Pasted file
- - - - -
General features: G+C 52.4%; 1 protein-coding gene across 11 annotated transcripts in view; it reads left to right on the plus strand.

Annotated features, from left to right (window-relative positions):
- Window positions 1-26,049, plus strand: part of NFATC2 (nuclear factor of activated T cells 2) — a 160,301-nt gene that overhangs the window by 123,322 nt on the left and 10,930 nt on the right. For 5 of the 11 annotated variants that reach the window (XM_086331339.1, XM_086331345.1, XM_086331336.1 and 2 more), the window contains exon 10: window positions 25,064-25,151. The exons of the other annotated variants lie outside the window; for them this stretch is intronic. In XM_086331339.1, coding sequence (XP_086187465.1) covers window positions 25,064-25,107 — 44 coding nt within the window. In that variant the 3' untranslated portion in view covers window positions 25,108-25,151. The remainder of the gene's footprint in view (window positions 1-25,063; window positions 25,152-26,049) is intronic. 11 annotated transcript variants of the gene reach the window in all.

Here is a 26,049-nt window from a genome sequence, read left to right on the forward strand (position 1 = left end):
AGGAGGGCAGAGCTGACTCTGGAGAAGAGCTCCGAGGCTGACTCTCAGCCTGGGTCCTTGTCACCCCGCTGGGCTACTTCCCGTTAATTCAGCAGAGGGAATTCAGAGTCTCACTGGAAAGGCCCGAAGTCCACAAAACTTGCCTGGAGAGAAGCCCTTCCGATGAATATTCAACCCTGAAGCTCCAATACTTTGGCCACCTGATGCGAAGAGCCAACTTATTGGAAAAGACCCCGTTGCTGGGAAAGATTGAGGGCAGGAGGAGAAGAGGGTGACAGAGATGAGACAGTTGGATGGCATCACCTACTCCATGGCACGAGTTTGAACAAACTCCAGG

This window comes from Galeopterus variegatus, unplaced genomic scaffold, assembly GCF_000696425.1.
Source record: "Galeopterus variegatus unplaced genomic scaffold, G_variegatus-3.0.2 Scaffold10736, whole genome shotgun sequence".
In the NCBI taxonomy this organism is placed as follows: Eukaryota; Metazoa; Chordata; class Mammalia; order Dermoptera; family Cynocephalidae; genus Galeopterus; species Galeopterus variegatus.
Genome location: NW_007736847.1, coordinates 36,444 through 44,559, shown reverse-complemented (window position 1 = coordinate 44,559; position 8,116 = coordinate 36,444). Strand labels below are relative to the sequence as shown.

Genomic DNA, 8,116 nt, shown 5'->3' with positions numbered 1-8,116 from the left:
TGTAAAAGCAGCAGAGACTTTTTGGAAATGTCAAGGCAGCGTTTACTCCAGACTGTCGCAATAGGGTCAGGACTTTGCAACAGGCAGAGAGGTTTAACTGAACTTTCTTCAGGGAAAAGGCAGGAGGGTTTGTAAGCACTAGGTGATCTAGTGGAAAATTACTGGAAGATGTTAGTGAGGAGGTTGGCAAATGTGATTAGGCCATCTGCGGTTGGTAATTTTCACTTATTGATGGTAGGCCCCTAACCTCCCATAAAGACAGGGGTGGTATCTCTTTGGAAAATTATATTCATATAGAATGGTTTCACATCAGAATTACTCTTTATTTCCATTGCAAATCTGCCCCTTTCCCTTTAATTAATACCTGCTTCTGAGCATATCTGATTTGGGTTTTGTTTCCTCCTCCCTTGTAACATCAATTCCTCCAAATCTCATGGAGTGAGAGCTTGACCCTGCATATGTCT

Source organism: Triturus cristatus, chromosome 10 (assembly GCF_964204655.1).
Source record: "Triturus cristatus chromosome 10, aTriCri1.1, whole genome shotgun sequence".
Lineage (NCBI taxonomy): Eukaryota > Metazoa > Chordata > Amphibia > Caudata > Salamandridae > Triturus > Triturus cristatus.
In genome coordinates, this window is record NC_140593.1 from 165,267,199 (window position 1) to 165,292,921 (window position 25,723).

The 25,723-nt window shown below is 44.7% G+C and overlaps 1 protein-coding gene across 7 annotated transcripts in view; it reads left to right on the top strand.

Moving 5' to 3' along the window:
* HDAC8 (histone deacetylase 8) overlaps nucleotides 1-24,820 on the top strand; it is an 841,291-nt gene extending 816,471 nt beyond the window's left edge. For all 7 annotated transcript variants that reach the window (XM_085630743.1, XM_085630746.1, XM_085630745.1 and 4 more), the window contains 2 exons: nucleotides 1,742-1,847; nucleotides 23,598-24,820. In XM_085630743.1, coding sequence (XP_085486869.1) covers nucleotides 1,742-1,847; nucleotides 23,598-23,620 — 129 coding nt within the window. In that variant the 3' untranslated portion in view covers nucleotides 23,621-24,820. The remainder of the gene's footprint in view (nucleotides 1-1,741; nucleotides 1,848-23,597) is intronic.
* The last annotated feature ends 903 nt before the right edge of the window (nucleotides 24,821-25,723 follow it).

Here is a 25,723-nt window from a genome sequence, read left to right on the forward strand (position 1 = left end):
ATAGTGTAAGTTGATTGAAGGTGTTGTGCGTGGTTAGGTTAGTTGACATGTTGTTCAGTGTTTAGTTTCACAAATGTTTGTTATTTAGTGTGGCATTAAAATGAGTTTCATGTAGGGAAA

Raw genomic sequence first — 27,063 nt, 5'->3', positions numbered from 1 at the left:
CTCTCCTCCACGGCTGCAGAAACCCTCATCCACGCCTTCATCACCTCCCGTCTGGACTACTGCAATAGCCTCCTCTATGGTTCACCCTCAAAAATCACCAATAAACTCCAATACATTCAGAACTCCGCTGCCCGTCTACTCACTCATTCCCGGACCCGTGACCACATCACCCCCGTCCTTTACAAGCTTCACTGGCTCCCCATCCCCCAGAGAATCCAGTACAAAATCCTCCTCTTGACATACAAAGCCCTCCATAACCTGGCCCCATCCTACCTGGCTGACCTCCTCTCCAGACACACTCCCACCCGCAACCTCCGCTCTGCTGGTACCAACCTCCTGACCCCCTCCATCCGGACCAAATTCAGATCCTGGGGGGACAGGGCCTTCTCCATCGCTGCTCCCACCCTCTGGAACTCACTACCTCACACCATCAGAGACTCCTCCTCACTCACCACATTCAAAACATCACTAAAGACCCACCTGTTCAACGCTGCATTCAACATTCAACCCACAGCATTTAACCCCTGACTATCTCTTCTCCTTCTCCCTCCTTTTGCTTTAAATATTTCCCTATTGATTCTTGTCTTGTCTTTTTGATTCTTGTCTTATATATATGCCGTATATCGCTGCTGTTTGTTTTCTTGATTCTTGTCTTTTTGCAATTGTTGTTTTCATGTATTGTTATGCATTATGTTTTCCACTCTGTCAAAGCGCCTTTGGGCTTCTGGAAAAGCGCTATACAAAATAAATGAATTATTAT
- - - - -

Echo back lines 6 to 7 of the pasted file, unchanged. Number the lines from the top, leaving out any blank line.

This window comes from Galeopterus variegatus, unplaced genomic scaffold, assembly GCF_000696425.1.
Source record: "Galeopterus variegatus unplaced genomic scaffold, G_variegatus-3.0.2 Scaffold10736, whole genome shotgun sequence".